Interactions Between Small Heat Shock Proteins and Substrate Proteins Mass Spectrometric Detection of Crosslinked Peptides to Map Protein-Protein Interactions

Research output: ThesisDoctoral Thesis (compilation)

Abstract

The small heat shock proteins (sHsps) are a widespread class of molecular chaperones existing in all organisms. During heat stress the

sHsps protect other proteins from unfolding and aggregation. In plants the sHsps play an especially prominent part of the stress

response. In this thesis chemical crosslinking and mass spectrometric mapping of crosslinked peptides has been used to investigate the

interaction between sHsps and substrate proteins. The focus has been on Hsp21, a chloroplast-localized sHsp which increases the stress

resistance of Arabidopsis thaliana plants, and a thermosensitive model substrate protein, citrate synthase (CS), using the chemical

crosslinker DTSSP (3,3?-dithiobis[sulfosuccinimidylpropionate]), for covalent crosslinking between lysine residues or other primary

amines.

In peptide array screening, binding of sHsps occurred to a peptide located in a stem-like structure protruding from the CS dimer, where

the C-terminus from one CS monomer interacts with the N-terminal part of the other monomer. Mass spectrometric mapping of

crosslinked Hsp21-CS peptides further confirmed interactions between Hsp21 and lysine residues (K16, K22, K432, K437) located in

this stem-like structure of CS. We propose that sHsps bind to this region, which is absent in thermostable CS forms, to stabilize the Nand

C-terminae and thereby prevent CS dimer dissociation and aggregation.

The crosslinked Hsp21-CS peptides indicated that the substrate-binding region in the N-terminal arm in Hsp21 interacted with the

thermosensitive part of CS. Similar mass spectrometric peptide mapping was also used to show how this N-terminal arm region of a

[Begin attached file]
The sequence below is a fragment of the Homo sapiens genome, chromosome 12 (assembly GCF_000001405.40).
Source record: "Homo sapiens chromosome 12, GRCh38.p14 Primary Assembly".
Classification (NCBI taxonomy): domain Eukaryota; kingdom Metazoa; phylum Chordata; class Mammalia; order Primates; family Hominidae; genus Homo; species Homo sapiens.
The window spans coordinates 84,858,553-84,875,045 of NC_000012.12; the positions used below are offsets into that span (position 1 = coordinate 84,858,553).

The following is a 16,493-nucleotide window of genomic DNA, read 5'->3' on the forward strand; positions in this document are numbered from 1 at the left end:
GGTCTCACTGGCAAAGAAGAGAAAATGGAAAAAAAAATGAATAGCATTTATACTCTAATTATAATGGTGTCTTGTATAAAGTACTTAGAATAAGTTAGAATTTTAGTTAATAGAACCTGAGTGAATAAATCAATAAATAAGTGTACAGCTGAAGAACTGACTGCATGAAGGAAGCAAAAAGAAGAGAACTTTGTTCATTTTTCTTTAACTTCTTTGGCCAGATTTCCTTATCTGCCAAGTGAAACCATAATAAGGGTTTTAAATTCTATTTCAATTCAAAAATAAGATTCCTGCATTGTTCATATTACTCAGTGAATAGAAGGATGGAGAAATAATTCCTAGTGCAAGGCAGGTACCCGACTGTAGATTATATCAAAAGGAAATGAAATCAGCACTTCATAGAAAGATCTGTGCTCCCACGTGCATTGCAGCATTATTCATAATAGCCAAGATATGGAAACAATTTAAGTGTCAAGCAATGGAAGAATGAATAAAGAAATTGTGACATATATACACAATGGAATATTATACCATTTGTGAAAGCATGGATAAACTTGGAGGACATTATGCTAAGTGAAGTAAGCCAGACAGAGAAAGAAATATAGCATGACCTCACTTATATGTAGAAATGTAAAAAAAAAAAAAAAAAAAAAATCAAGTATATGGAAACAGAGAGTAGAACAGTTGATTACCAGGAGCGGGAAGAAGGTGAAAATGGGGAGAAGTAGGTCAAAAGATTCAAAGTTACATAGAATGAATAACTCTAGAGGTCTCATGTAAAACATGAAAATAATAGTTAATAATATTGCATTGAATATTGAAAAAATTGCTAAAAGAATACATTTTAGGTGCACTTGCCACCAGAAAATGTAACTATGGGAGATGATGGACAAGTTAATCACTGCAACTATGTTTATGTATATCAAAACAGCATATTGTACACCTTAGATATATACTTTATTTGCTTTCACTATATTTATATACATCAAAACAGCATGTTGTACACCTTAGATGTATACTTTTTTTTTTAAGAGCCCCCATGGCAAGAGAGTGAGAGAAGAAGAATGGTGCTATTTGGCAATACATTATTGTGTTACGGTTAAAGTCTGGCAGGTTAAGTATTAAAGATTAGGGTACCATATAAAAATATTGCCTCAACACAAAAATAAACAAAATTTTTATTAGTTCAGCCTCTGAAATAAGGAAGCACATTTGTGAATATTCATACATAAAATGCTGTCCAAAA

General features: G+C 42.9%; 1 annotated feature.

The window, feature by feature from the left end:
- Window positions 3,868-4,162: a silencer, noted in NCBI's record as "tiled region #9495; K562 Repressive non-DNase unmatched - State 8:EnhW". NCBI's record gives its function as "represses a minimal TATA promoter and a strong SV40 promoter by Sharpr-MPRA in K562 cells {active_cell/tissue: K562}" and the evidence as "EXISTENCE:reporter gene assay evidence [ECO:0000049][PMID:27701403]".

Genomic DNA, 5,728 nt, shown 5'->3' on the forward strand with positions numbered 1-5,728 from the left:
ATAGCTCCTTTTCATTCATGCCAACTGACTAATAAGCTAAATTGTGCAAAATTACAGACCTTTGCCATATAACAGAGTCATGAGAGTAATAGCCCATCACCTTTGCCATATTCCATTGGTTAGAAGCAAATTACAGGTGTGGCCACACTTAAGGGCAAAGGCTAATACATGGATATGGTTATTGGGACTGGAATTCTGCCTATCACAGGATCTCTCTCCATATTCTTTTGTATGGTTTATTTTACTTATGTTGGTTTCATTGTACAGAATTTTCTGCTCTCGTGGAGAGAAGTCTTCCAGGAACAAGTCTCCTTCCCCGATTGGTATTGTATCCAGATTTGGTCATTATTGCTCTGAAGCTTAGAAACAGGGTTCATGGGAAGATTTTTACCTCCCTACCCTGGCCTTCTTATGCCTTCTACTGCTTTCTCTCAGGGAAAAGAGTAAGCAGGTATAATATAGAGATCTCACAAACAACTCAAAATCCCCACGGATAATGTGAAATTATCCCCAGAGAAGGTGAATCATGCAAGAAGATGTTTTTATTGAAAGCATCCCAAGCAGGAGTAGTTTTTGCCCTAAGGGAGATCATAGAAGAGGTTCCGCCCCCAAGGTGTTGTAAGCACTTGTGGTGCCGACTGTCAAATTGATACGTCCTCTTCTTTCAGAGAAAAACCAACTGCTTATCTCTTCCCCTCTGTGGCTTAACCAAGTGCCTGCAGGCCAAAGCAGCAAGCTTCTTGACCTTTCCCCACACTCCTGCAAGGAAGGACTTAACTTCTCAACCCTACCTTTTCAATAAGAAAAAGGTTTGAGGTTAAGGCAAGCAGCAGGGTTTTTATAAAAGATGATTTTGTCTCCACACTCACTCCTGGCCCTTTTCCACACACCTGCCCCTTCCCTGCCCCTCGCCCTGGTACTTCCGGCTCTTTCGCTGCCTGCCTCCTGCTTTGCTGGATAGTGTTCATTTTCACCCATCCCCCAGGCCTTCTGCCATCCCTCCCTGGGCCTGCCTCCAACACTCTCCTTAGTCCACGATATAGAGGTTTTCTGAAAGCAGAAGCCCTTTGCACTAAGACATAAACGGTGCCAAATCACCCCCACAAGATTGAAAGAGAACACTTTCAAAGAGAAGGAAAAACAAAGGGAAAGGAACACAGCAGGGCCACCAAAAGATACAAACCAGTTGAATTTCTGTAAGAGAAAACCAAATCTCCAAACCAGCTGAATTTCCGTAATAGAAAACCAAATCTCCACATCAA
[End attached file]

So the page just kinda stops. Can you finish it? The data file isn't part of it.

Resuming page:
mammalian sHsp, Hsp20, is involved in transglutaminase-catalyzed crosslinking of sHsps to various substrate proteins in cellular

aggregates. This was studied using a peptide probe which could be crosslinked by transglutaminase to the conserved Q31 in the Nterminal

arm of mammalian sHsps.

Whereas the N-terminus of Hsp21 was detected in crosslinked Hsp21-Hsp21 and Hsp21-CS peptides under conditions where the

Hsp21 dodecamer was intact, the C-terminal tail and a C-terminal binding groove was detected in crosslinked Hsp21-CS peptides only

under conditions where the Hsp21 dodecamer dissociated. The crosslinked Hsp21-CS peptides mapped onto several sites on the CS

surface, indicating that several weak and short-lived interactions between Hsp21 and CS occur already at normal temperatures. Single

particle reconstruction EM of crosslinked Hsp21 in the presence of CS indicated that the crosslinker could capture the Hsp21

dodecamers in an ?activated? conformation induced by such weak and short-lived interactions with CS.

Details

Authors
  • Emma Åhrman
Organisations
Research areas and keywords

Subject classification (UKÄ) – MANDATORY

  • Chemical Sciences

Keywords

  • Protein-protein interactions, Small heat shock proteins, Mass spectrometric peptide mapping, Proteins, enzymology, Proteiner, enzymologi
Original languageEnglish
QualificationDoctor
Awarding Institution
Supervisors/Assistant supervisor
Award date2007 Jun 9
Publisher
  • Department of Biochemistry, Lund University
Print ISBNs978-91-7422-162-6
Publication statusPublished - 2007
Publication categoryResearch

Bibliographic note

Defence details Date: 2007-06-09 Time: 09:15 Place: Lecture hall B Centre for Chemistry and Chemical Engineering K Getingevägen 60 22241 Lund External reviewer(s) Name: Kampinga,, Harm Title: Professor Affiliation: Department of Cell Biology, Section of Radiation and Stress Cell Biology, University of Groningen, T --- The information about affiliations in this record was updated in December 2015. The record was previously connected to the following departments: Center for Chemistry and Chemical Engineering (011001000), Biochemistry and Structural Biology (S) (000006142)